Can there be strength in Unity?

This view is at odds with the way the marketplace is currently structured. But it’s up to us to work out a way to change that. Maybe that’s our joint goal for 2012. Find a way to be truly independent as ebook publishers. Putting the work out there is the first step. And that’s the responsibility of each individual writer. Perhaps developing a spirit of collaboration between independent/individual writer/publishers will be the way to achieve increased readership.

A new economics or a new cultural revolution?

Helping to promote each other in the simple, inexpensive ways offered by online media (commenting/liking/sharing/reviewing and reading) in the great scheme of things take little time, effort and money. It’s what you can do with all that time you’ve freed up by not going to all the meetings with the publishers/agents, not doing all the rewrites demanded by producers/editors and the like. Or indeed by not wasting time on trivia on social media but actually using it for creative purposes (as this blog does).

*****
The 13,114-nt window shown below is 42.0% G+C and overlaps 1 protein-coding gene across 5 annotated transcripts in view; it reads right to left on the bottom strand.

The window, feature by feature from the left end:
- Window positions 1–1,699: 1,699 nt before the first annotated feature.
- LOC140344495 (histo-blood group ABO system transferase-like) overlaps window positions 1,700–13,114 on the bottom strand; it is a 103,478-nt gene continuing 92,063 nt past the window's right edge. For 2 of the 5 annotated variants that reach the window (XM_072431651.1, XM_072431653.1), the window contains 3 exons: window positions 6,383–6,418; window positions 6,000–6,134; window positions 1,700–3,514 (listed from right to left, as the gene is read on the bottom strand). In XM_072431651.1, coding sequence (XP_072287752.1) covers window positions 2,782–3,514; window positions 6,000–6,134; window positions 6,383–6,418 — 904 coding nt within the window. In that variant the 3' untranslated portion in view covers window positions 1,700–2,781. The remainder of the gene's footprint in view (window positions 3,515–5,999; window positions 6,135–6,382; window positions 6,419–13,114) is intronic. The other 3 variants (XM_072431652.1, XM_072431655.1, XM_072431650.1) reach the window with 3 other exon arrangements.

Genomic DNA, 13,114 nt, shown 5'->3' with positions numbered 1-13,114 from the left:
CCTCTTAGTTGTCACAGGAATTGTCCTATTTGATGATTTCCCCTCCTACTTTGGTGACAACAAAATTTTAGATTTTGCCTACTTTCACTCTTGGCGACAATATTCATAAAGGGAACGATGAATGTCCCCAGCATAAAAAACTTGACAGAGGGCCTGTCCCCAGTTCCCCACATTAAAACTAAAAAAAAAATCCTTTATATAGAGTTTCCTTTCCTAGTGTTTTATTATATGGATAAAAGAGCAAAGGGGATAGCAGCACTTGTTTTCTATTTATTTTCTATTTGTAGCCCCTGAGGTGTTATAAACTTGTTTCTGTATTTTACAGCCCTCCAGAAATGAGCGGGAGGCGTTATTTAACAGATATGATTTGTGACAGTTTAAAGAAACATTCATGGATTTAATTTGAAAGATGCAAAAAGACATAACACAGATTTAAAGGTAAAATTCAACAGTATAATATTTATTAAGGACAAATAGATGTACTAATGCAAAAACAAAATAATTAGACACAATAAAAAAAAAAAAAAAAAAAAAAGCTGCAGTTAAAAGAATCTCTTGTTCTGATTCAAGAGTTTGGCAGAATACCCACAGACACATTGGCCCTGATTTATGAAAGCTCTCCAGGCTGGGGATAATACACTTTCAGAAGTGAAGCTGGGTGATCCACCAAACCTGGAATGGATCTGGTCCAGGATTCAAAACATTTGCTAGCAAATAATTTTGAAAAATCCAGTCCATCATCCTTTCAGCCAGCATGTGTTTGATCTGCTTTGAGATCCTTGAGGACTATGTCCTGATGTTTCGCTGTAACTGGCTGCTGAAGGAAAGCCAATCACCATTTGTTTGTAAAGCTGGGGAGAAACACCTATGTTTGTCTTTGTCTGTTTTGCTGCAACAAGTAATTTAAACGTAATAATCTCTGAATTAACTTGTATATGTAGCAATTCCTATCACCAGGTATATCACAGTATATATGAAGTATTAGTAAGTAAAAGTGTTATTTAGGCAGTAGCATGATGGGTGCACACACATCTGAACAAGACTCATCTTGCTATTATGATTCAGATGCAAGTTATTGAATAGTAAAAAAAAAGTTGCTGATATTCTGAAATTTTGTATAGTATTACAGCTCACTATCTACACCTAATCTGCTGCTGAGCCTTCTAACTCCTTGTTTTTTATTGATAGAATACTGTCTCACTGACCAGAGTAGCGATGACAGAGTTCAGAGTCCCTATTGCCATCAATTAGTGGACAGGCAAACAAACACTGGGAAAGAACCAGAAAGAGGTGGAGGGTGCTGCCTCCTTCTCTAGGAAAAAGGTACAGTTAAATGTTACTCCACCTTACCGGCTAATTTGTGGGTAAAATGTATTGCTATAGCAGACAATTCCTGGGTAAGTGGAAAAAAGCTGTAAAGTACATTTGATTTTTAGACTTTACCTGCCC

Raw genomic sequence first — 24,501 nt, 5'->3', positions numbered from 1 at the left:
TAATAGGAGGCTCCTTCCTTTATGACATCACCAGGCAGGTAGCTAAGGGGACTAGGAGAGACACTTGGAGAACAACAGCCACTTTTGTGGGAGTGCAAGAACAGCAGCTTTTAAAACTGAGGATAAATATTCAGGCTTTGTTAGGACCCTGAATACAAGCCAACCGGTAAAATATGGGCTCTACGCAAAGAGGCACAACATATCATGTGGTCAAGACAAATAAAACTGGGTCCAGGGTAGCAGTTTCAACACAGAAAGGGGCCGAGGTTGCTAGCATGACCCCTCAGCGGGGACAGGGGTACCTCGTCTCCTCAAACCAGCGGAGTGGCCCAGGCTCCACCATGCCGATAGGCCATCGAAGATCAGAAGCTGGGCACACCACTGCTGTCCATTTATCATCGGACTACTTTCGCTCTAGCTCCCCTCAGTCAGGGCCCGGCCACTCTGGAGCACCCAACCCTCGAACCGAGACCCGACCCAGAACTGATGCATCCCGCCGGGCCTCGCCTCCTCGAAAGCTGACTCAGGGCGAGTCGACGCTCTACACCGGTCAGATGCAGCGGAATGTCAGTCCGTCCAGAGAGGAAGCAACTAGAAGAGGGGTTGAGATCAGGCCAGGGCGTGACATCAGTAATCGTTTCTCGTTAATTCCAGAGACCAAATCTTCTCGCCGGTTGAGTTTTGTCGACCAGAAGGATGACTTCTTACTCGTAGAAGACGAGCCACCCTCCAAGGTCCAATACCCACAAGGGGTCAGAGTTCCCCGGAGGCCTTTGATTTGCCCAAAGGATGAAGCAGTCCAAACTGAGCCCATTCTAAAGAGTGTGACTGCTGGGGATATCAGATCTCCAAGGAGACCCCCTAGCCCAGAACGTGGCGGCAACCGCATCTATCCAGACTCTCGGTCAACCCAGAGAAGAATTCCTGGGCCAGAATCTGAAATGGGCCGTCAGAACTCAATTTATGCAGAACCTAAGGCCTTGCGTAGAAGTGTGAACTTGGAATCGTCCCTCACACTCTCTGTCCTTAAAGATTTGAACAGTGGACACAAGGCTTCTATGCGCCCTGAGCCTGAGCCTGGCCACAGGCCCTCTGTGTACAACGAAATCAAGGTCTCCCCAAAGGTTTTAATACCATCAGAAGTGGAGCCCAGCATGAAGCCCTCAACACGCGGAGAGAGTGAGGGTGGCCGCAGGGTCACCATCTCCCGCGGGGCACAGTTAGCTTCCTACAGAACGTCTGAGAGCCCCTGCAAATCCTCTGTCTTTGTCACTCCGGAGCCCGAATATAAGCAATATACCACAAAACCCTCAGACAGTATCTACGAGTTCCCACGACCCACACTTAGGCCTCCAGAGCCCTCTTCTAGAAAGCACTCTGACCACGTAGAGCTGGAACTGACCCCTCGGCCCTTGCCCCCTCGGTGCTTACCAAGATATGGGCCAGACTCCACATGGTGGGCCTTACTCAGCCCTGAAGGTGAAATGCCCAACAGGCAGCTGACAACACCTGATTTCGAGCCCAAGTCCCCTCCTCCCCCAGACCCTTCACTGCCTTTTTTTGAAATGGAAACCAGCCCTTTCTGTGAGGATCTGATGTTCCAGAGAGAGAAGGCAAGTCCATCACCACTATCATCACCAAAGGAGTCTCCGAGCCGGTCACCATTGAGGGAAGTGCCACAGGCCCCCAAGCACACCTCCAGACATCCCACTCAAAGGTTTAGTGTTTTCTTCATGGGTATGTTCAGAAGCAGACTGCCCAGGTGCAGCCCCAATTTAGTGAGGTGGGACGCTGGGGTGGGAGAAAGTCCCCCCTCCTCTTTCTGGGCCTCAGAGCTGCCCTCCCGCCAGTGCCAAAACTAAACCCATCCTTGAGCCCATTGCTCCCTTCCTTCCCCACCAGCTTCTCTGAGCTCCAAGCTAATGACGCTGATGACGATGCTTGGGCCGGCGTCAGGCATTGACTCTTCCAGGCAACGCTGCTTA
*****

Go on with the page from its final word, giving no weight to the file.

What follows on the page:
As individuals we can’t do much to influence the ‘real’ world we live in, but let’s put some effort into making the virtual world just that little bit better. I hope that other writers may find that from disillusion with the mainstream, something beautiful may just flower and this is my wish for 2012. And that we all learn that there is more to the ebook revolution than money. Adopting a new ‘model’ can get us all a long way in attaining what I suggest may be the writer’s primary goal – building a relationship with individual readers.